Facing a wave of conversion to Catholicism among ethnic Montagnards, local government of Kontum Province has obstructed the ordinary bishop’s pastoral duties with so many obstacles including a ban from celebrating Mass on Christmas Day.

Bishop Michael Hoang Duc Oanh of Kontum Diocese could not celebrate Mass for his flock at Son Lang village in the county of K’Bang, even the event had been scheduled and informed to Vietnam government.

Bishop Michael Hoang with his flock at An Trung on Christmas Eve
In a pastoral letter dated Dec. 22, Bishop Michael Hoang Duc Oanh of Kontum Diocese stated that he had discussed with Vietnam government if he, as the ordinary bishop of the diocese, could carry out his pastoral duties during this Christmas without any obstacles from the local government. “Authorities at various levels has assured me I can do so,” he wrote.

However, at 10AM on Christmas Day, local officials at Son Lang backed by police and militia denied his rights to celebrate the Mass. “If you want to celebrate your Mass you can do so, but not for everyone here. You have to go to each family and each Mass cannot last for more than one hour,” he was told. He gave his blessings to the congregation and cancelled the Mass as a gesture of protest.

Bishop Michael Hoang, who spoke fluently Latin, French, English and indigenous ethnic dialects of Bana, Jarai and Sedang made historic records in the history of mission of the Church in Vietnam: 30,000 Montagnards converted to Catholicism in 2008, and more than 20,000 in the next year.

The wave of mass conversions among Montagnards has drawn attention from the government and snaky measures have been planned and carried out to stop it. Before aiming directly at the bishop, these measures have targeted a group of dozen religious priests working as reinforce to the 39 diocesan priests who have already been overloaded serving 216,000 Catholics in the diocese.

On Christmas Eve, he successfully officiated Mass at An Trung village in Kon Chro County at 7PM. After the Mass, he was scheduled to have dinner at a convent near there where police had been waiting to seize driver licences of those who dared to carry him. Police was put on alert, and ordered to search thoroughly the region after finding that the prelate was not inside the car en route to the convent.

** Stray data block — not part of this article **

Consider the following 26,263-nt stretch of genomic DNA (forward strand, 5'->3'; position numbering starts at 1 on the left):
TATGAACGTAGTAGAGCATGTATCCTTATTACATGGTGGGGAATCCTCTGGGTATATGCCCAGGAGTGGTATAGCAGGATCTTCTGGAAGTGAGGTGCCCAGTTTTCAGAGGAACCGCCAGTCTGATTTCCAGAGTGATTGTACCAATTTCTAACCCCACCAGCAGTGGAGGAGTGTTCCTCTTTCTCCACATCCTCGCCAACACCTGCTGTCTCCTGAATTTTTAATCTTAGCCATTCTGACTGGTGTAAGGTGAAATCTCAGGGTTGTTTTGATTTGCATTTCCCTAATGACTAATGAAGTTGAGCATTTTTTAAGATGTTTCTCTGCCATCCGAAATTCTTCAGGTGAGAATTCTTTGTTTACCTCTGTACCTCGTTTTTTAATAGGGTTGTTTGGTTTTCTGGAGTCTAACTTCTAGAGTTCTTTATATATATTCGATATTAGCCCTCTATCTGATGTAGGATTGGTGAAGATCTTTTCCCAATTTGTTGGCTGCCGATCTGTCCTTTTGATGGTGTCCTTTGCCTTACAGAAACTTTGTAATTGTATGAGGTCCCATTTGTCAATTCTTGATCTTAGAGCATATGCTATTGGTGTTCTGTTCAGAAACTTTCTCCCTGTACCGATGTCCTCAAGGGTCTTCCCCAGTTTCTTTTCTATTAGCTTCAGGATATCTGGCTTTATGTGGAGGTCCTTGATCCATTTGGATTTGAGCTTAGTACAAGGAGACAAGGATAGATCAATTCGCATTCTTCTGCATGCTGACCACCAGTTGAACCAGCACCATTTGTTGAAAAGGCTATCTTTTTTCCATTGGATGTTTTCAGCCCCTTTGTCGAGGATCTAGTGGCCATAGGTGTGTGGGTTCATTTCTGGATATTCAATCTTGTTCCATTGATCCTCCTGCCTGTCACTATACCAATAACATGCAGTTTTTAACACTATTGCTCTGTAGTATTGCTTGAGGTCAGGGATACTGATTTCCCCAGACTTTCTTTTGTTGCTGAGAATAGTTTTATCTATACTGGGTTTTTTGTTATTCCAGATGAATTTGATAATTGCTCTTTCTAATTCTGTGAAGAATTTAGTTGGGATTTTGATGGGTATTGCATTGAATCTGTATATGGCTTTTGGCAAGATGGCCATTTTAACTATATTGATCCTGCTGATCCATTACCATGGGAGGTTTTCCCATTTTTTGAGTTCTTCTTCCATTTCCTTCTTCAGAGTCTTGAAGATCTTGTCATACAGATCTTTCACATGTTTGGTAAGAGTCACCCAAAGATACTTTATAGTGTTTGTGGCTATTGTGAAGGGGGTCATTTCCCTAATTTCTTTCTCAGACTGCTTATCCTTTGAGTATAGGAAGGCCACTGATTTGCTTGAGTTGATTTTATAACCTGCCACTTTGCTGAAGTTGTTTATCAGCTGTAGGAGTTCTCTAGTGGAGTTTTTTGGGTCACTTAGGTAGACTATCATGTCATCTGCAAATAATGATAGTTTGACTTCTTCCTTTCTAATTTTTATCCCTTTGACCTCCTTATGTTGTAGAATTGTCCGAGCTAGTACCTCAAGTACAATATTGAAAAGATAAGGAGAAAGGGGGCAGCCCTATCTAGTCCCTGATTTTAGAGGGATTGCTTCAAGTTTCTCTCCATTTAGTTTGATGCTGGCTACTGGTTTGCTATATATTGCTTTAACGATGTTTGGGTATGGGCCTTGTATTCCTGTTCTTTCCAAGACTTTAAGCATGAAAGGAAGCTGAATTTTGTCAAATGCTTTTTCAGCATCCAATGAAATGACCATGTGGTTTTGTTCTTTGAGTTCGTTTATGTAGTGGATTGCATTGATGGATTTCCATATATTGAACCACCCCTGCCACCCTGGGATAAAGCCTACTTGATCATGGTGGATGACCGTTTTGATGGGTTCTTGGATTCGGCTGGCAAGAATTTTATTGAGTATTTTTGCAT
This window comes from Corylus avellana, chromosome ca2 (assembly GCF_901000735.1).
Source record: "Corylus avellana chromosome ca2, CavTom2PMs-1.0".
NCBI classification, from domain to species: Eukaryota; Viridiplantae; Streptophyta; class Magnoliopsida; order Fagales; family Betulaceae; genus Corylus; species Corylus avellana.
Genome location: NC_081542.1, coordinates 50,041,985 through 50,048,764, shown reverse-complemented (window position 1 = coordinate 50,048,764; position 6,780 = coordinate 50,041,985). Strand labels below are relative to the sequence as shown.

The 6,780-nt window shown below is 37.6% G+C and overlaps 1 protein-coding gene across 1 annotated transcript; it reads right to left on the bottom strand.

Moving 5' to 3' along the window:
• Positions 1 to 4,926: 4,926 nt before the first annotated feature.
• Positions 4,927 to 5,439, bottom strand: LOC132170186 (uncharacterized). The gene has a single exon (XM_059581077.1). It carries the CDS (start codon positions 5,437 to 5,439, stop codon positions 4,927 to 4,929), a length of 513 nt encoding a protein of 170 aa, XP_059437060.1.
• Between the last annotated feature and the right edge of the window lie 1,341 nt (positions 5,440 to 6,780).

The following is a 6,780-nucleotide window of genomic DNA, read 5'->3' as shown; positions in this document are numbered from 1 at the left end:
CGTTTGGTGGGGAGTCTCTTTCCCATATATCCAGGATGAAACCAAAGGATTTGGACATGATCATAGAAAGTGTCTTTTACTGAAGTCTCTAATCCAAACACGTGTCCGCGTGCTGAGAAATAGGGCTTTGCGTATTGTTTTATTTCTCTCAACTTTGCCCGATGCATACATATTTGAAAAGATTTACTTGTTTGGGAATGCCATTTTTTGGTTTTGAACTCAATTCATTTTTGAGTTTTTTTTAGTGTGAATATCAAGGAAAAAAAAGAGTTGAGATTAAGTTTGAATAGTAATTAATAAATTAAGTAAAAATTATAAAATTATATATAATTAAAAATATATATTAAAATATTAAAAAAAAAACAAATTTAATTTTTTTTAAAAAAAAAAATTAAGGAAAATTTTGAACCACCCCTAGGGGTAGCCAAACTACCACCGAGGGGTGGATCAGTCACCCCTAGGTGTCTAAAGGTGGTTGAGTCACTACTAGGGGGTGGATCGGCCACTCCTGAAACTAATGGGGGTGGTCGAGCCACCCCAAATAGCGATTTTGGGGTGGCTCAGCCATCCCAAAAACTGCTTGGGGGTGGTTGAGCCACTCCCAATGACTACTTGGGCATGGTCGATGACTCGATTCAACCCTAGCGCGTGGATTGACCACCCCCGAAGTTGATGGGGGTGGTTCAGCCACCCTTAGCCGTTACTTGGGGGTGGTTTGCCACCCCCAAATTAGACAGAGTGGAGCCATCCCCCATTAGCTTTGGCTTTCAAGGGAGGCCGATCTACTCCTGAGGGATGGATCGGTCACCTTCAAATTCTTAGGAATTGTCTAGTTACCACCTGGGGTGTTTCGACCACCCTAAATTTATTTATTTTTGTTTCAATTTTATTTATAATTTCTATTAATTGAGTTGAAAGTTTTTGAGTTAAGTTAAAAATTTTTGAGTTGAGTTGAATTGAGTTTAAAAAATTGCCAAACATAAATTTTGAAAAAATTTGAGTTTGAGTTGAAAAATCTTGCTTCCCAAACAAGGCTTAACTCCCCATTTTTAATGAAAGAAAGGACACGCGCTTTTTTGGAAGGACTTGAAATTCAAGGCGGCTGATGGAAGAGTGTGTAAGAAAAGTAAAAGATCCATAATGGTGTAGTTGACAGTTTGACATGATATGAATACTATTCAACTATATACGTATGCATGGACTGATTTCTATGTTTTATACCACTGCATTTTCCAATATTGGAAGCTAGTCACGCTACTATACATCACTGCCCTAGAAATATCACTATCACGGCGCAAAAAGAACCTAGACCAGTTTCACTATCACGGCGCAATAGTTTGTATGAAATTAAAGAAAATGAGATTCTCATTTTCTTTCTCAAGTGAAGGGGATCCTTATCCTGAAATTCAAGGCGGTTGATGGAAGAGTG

In fact, the prelate had a simple dinner right in another car parking near a river bank where he could take a sleep before resuming his pastoral journey of hundreds of kilometres through the jungles.

Right at the river bank, his companions accidentally rescued a teenager who wanted to commit suicide. They took the girl to a hospital.

“I think it’s a Divine Providence,” said the driver. “Should we keep staying there, police would soon find us. They searched everywhere but not the hospital.”

On early morning of Christmas Day, when local officials were still in their sleep, the prelate could say Mass at Yang Trung 10km from the river bank where he had slept on the Christmas Eve, before being banned from saying another Mass at Son Lang.

It was not the first time the prelate had to sleep outdoor waiting for his chance to say Mass for his flock. Despite waves of difficulties, the prelate dubbed by many as “Vietnam vagabond bishop” does not seem to lose his humour. He thanks God for being able to sleep in a “million star hotel”.